These assumptions, however, are not supported decisively by the historical data. Juan Antolin Diaz and colleagues have estimated a 7 variable BVAR model on post war US data [2], and they do not find that there is much evidence of rapid “mean reversion” in the profit share and the price-to-dividends ratio over this period.

In the current version of the model – which is still only preliminary – the reversion to mean happens very slowly. This results in somewhat less depressed returns for American equities as over-valuation is eliminated only gradually in the years ahead.

The model’s “forecast” for real, inflation-adjusted returns over the next three years is shown below. Although real returns of 5 percent per annum would still be somewhat below the historical return of 6.7 per cent per annum, they are not as low as predicted by some other methods that impose a faster mean reversion in profit and valuation metrics. [3]

Finally, what do the models say about the positioning of short term traders in the market? This is not directly observable, but one approach is to design an algorithm that acts in a very similar way to the trend-following models that are used by CTAs and other short term risk takers.

In such a system, the positioning of active traders increases when market volatility is low, and when market prices are trending upwards. Both of these factors apply at present, so the model reckons that short term exposures are as high as they have been at any time since 2007:

The high equity exposure implies that the model’s best guess (or “unconditional prediction”) is that future returns will be relatively high, compared to volatility, provided that the market is not hit by adverse news. However, it also suggests that there could be a sharp near-term sell-off if the news flow deteriorates.

This is where President Trump becomes highly relevant. Most of the “Trump trades” that have been so important in driving macro and micro market behaviour peaked a few weeks ago, and have since seen partial retracements (see this report on the Trump trades). But the equity market trade has not retraced at all. It could be vulnerable, especially to news about protection against China.

Any sensible analyst should be cautious in expressing opinions about a market that is subject to near-perfect information flows, like the American stock market. As we all know, the wrath of the market gods can punish over confidence very severely. So I will restrict myself to a factual conclusion: the models reported here do not suggest that Dow 20,000 is the peak for equities in the current cycle.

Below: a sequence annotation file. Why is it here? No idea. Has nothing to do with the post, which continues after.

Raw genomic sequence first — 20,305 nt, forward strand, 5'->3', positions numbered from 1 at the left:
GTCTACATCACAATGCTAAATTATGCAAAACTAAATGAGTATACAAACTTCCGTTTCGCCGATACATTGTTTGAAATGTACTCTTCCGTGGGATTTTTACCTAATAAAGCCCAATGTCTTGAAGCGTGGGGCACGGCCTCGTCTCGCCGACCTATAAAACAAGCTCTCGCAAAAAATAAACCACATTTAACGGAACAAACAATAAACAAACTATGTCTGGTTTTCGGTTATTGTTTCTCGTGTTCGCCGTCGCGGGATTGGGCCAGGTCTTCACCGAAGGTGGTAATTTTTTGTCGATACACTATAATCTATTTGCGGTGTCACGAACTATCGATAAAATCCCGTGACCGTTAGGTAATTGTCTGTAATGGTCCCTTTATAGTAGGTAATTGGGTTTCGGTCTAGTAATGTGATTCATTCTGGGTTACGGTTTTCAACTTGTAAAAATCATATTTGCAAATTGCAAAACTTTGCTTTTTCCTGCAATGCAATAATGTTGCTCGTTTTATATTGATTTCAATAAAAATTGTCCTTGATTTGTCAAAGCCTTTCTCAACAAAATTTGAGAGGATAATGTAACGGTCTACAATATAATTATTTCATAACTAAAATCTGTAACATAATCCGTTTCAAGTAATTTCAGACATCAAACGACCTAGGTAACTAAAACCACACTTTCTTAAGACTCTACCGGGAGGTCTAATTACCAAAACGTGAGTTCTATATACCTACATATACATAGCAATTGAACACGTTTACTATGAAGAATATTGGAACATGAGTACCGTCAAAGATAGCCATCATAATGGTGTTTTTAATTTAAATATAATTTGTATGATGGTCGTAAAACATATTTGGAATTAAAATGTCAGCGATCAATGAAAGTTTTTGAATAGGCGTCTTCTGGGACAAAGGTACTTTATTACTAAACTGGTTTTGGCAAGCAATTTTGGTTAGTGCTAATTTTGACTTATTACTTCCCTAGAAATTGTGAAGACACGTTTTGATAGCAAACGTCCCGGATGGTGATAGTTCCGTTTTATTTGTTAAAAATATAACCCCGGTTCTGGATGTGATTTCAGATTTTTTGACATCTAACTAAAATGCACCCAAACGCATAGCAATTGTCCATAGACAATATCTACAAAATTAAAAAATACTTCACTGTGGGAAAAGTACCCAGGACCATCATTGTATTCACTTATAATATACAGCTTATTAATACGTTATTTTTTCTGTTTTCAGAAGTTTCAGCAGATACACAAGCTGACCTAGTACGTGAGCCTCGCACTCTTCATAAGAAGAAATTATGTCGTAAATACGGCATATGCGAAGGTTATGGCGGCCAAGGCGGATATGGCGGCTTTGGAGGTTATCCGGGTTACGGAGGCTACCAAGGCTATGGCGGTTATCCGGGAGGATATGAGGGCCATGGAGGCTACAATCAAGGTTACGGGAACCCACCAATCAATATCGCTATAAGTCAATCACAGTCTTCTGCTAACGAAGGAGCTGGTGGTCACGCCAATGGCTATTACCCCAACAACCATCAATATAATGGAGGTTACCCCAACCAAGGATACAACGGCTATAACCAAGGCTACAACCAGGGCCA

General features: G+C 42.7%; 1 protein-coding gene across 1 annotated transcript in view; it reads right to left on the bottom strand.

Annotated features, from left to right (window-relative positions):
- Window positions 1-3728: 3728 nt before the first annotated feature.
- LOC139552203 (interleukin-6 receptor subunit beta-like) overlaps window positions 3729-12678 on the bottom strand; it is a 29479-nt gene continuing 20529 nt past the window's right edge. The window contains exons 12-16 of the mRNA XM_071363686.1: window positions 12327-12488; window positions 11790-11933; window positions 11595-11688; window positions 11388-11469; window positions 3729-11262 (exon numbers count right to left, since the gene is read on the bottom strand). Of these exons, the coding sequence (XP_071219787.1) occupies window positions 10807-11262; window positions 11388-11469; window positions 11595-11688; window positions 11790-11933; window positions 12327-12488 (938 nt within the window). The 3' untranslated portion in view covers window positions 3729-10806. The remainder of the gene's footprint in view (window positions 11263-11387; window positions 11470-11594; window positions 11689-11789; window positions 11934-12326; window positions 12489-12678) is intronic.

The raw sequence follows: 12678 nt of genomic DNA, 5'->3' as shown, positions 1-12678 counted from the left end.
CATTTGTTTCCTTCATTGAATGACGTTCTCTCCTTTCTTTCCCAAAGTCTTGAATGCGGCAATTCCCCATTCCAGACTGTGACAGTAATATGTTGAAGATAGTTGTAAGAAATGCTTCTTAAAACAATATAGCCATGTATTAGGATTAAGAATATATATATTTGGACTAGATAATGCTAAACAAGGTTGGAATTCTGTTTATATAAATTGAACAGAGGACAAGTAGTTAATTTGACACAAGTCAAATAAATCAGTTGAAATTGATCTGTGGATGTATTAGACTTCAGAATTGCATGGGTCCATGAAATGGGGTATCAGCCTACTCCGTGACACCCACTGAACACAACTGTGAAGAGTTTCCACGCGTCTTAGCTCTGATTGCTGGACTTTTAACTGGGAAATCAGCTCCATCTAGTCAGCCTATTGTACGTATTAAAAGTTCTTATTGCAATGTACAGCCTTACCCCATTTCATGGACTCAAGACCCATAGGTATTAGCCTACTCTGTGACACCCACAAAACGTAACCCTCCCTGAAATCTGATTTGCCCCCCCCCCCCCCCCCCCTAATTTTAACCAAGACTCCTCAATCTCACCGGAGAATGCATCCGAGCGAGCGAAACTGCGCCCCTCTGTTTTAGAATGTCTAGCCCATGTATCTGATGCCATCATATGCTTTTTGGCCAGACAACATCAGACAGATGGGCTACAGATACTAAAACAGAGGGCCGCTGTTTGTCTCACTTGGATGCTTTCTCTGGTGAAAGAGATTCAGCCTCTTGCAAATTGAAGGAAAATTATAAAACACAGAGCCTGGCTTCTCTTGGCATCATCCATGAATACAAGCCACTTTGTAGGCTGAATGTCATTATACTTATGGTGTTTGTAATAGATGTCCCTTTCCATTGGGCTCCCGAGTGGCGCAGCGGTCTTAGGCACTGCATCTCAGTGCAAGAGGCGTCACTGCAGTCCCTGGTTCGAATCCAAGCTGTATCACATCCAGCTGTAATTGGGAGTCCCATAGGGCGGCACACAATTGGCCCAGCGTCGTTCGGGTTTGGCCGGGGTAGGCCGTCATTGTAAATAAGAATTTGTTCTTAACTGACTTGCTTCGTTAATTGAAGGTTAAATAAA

[1] Pessimistic forecasts for equity returns are often underpinned by using the Shiller cyclically adjusted P/E, but, in an important recent contribution, Jeremy Siegel has suggested that the CAPE calculation has been distorted upwards by changes in the computation of GAAP earnings. When these distortions are removed, the implied forecast for medium term equity returns rises markedly. Siegel’s preferred definition predicts real equity returns of 4.41 per cent per annum from 2015-25, compared to a historical average of 6.70 per cent. These latter returns are not very different from those generated in the current version of the Fulcrum model.

[2] The model is a Bayesian Vector Autoregression using the following US variables: S&P 500 price index; log S&P 500 dividends (seasonally adjusted by Fulcrum); 3-month treasury bills; 10-year government bond yields; spread between government and Moodys corporate BAA bond yields; real GDP; and core PCE inflation. For the current quarter, the latter two variables use Fulcrum nowcasts. The final version of the model may be slightly different, but we do not expect the main conclusions to change.

[3] The current version of the Antolin Diaz et al empirical model is estimated to explain about 50 per cent of the variation in US real equity returns over 3-year periods ahead. That, of course, means that there is plenty of scope to be surprised, but the direction of the surprise is not known in advance.

This post originally appeared on Financial Times